Virtually every YPG fighter has a rule: Save the last bullet for yourself. In the war against ISIS, which they call the Daash, it is far better to choose your own way out rather than be captured by the jihadists and their so-called Islamic State.
One source on the ground in Rojava (Kurdish-held Syria) told me that he once arranged an exchange of fallen fighters with the Daash. In the middle of a battlefield, they met in an abandoned house where both the YPG and Daash fighters could kill everyone inside if someone tried to pull a fast one. The YPG was trading seven dead Daash for four dead YPG fighters. When the Daash came inside, they brought five black garbage bags, dumped them on the ground, recovered their dead fighters, and quickly drove off.
The YPG leader knew something was wrong. The bodies of the three female soldiers had been sexually mutilated. The male fighter was worse off, his body parts tossed into two separate bags. When the YPG commander opened the bag, “All I saw was legs.” He also told me that when female YPG members are captured, the Daash are known to torture and rape them over open commo nets so that the YPG can hear. Most of the fighters simply turn off their radios at that point.
As disgusting as the war crimes committed by the Daash are, don’t think that the YPG fighters, including the women, are deterred.
I met a member of an all-female sniper unit in the alcove of a building, talking to one of her friends. She carried herself differently than some of the new recruits and rear-echelon types I had met. She was quiet, polite, sure of herself, and I later learned she had somewhere in the neighborhood of 50 kills to her name. She was 18 years old.
I first noticed the lone bullet, attached to the AK-47 barrel with a link from an American-made disintegrating metal-link machine-gun belt, when I visited a YPG training camp out in the desert. I was asked if I understood why they carry a single bullet in this manner. I did. It didn’t require further explanation.
At the training facility, the men of the YPG and the women of the YPJ train side by side. At the time of my arrival, they were running a stress-shoot lane. Instructors would run alongside the recruits as they conducted individual movement techniques for about a hundred meters, then the recruits would sprint another hundred meters, set their Kalashnikovs down on some sandbags and get behind a PKM machine gun. They would fire single shots at balloons hung on a cement wall 50 meters downrange.
With only two shots to fire, most of them scored at least one hit. One shooter even chalked up an elusive “one shot, two kills” when his bullet sent concrete chips flying—popping both balloons.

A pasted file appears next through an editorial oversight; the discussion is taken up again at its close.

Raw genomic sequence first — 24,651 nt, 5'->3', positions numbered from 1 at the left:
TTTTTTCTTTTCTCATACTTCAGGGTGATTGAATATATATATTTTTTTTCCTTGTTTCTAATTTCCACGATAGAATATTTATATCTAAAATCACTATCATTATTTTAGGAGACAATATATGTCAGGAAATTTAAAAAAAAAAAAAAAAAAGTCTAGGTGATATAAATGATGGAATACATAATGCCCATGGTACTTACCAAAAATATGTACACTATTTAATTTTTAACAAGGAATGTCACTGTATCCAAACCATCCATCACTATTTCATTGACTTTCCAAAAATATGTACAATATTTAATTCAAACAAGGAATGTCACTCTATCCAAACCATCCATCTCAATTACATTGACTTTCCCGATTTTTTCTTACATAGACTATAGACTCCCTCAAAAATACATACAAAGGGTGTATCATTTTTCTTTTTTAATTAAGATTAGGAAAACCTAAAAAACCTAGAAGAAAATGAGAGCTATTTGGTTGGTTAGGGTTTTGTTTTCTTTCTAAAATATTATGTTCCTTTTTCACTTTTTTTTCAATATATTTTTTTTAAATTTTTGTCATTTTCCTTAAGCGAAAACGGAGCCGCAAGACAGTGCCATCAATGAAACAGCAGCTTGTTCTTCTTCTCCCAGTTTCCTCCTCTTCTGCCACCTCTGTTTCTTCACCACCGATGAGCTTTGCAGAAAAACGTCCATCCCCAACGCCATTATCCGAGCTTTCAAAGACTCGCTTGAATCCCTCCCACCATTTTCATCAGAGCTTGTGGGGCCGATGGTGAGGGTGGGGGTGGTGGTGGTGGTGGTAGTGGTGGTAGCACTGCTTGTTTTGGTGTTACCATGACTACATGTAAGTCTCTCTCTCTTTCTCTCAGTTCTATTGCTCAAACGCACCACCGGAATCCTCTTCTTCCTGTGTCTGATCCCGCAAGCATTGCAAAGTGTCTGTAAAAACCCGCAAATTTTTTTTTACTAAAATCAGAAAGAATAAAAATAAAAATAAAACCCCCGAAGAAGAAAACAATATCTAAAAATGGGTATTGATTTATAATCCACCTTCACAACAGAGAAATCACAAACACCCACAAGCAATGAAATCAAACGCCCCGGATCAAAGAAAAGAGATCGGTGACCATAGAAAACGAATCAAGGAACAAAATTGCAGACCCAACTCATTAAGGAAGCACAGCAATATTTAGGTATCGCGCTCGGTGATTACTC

The format of the stress-shoot training was competitive in the sense that the recruits were being tested, but was also very collaborative. It was like a combination of military training and a pep rally. The other recruits would sit off to the side, segregated into two lines by gender, and cheer on their teammates.
This was all part of a 40-day YPG training course, which included training on weapons and tactics, but also integrated political training. When the trainees were asked why they joined the YPG or YPJ, nearly all of them answered with a name: Abdullah Ocalan.
Not to have some kind of “old-soldier” moment, but they all looked so young. Just about all of them looked like they were teenagers. It is not uncommon for 15 and 16 year olds to sign up to go fight the Daash. The YPG says that these young men and women lie about their age to get in. I’m not so sure I believe this. I think the YPG is taking these young volunteers, not because they want to, but because they are desperate. Perhaps an entire generation has already been lost in this war.
More than once I inquired about a fighter’s age and was initially told that she was 16. A minute later, she would think better of it and say, “No, actually I’m 18.” As much as it hurts to see boy and girl soldiers sent up to the front lines, it is literally an issue of who will fight for their freedom if not them? I know most of them will be sent to the front lines in places like Kobani. Everyone knows that getting sent to Kobani is a one-way trip.
This is the grim calculus of war, one in which political leaders make compromises to safeguard the future of their culture and their people against the barbarians of ISIS.
There was one older man present for the training. He crouched off to the side, never saying a word. Like the other PKK members I had come across in Rojava, if asked, they would tell you they are YPG. The PKK’s role in the war has been completely whitewashed. This is another cold decision made for purposes of realpolitik. With the PKK considered a terrorist organization by America and many other Western countries, the YPG has to be the public face of the war.
The lie isn’t meant to deceive the West—everyone knows what is going on here—but this was a decision made early on in the war for Rojava. In order to legitimize the state of Rojava in the eyes of the West, the PKK has to fade into the background.
For something new to be born, something old has to die.
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